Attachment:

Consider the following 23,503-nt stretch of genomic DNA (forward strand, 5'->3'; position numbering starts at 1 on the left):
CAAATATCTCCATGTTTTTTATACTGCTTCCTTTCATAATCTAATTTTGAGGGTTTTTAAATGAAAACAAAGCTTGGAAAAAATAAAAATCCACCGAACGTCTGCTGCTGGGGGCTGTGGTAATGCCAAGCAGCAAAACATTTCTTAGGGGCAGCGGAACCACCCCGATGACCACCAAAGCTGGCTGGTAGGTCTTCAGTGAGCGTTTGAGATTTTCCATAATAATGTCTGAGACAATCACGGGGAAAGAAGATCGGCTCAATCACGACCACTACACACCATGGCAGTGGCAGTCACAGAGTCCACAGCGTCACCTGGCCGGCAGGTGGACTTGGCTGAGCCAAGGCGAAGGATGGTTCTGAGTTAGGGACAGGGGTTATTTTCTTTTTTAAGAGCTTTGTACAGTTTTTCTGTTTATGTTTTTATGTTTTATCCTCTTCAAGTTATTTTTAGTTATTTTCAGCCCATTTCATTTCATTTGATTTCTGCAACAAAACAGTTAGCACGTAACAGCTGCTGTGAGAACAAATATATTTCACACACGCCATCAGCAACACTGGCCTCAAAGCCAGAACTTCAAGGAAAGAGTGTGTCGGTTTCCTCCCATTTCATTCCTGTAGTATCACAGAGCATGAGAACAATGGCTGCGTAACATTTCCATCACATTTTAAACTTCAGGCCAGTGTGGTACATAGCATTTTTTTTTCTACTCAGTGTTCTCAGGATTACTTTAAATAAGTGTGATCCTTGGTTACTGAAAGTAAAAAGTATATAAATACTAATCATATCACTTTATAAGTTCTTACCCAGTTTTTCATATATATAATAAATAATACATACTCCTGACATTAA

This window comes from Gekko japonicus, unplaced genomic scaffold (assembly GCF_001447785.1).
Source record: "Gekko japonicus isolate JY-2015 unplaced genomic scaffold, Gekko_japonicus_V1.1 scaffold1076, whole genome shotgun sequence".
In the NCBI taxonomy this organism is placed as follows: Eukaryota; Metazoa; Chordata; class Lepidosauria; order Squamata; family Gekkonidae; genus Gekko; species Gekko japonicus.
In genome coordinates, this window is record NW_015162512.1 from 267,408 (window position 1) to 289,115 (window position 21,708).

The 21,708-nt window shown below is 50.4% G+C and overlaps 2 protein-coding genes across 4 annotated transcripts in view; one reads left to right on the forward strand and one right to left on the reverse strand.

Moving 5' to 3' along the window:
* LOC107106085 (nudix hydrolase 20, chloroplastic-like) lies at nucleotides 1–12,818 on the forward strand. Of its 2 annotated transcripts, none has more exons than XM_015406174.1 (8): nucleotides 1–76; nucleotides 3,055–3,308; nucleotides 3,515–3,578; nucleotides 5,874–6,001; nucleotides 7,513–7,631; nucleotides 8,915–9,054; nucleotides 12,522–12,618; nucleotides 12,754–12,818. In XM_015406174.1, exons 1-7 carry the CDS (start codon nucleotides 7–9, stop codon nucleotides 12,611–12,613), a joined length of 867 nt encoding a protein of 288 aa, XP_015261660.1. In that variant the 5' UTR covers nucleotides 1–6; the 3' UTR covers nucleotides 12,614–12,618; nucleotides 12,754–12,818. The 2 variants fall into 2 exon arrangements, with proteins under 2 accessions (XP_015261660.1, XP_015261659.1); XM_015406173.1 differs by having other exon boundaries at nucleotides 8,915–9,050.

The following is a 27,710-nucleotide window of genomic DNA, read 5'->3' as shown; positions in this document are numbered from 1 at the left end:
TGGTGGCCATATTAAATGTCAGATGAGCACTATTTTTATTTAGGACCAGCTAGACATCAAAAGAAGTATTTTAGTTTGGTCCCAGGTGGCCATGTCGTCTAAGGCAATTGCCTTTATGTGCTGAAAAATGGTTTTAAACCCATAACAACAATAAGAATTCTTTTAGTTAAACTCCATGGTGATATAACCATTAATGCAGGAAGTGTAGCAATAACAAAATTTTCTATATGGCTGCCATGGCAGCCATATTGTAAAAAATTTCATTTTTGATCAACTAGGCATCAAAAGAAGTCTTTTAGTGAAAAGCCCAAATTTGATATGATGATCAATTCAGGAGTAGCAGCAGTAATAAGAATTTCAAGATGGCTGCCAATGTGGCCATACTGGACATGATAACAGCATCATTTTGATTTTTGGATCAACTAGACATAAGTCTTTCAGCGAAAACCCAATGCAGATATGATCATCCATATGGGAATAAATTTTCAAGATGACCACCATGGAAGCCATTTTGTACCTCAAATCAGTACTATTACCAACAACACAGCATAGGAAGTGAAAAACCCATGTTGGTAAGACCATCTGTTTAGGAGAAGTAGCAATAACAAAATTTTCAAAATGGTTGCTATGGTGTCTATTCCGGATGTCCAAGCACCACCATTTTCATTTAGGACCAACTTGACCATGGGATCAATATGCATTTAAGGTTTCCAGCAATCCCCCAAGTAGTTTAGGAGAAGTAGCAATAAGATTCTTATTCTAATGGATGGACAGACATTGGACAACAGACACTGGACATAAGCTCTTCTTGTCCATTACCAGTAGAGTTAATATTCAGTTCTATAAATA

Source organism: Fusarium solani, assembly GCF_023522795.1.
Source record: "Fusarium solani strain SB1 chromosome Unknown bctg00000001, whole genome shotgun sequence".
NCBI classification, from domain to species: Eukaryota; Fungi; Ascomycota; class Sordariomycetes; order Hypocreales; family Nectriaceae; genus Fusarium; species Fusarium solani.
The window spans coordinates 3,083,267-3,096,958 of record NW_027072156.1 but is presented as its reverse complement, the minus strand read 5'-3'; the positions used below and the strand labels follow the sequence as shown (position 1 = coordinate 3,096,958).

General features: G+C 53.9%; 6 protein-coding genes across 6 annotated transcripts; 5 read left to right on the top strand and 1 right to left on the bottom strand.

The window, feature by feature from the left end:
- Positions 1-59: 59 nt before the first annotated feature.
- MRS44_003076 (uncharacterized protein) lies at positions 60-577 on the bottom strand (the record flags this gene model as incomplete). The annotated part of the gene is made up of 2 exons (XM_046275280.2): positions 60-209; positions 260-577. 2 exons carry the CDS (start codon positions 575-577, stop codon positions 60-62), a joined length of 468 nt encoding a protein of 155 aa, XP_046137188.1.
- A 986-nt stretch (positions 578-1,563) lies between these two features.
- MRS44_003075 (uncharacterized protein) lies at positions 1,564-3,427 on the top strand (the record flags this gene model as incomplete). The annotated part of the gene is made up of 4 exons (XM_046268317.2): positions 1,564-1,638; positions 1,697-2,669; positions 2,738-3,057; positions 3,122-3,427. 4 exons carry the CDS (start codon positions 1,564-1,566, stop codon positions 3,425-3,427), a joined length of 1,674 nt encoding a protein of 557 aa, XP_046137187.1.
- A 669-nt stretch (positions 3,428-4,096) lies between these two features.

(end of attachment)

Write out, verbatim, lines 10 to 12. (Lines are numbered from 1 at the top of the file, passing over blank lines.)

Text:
The following is a 27,710-nucleotide window of genomic DNA, read 5'->3' as shown; positions in this document are numbered from 1 at the left end:
TGGTGGCCATATTAAATGTCAGATGAGCACTATTTTTATTTAGGACCAGCTAGACATCAAAAGAAGTATTTTAGTTTGGTCCCAGGTGGCCATGTCGTCTAAGGCAATTGCCTTTATGTGCTGAAAAATGGTTTTAAACCCATAACAACAATAAGAATTCTTTTAGTTAAACTCCATGGTGATATAACCATTAATGCAGGAAGTGTAGCAATAACAAAATTTTCTATATGGCTGCCATGGCAGCCATATTGTAAAAAATTTCATTTTTGATCAACTAGGCATCAAAAGAAGTCTTTTAGTGAAAAGCCCAAATTTGATATGATGATCAATTCAGGAGTAGCAGCAGTAATAAGAATTTCAAGATGGCTGCCAATGTGGCCATACTGGACATGATAACAGCATCATTTTGATTTTTGGATCAACTAGACATAAGTCTTTCAGCGAAAACCCAATGCAGATATGATCATCCATATGGGAATAAATTTTCAAGATGACCACCATGGAAGCCATTTTGTACCTCAAATCAGTACTATTACCAACAACACAGCATAGGAAGTGAAAAACCCATGTTGGTAAGACCATCTGTTTAGGAGAAGTAGCAATAACAAAATTTTCAAAATGGTTGCTATGGTGTCTATTCCGGATGTCCAAGCACCACCATTTTCATTTAGGACCAACTTGACCATGGGATCAATATGCATTTAAGGTTTCCAGCAATCCCCCAAGTAGTTTAGGAGAAGTAGCAATAAGATTCTTATTCTAATGGATGGACAGACATTGGACAACAGACACTGGACATAAGCTCTTCTTGTCCATTACCAGTAGAGTTAATATTCAGTTCTATAAATA

Source organism: Fusarium solani, assembly GCF_023522795.1.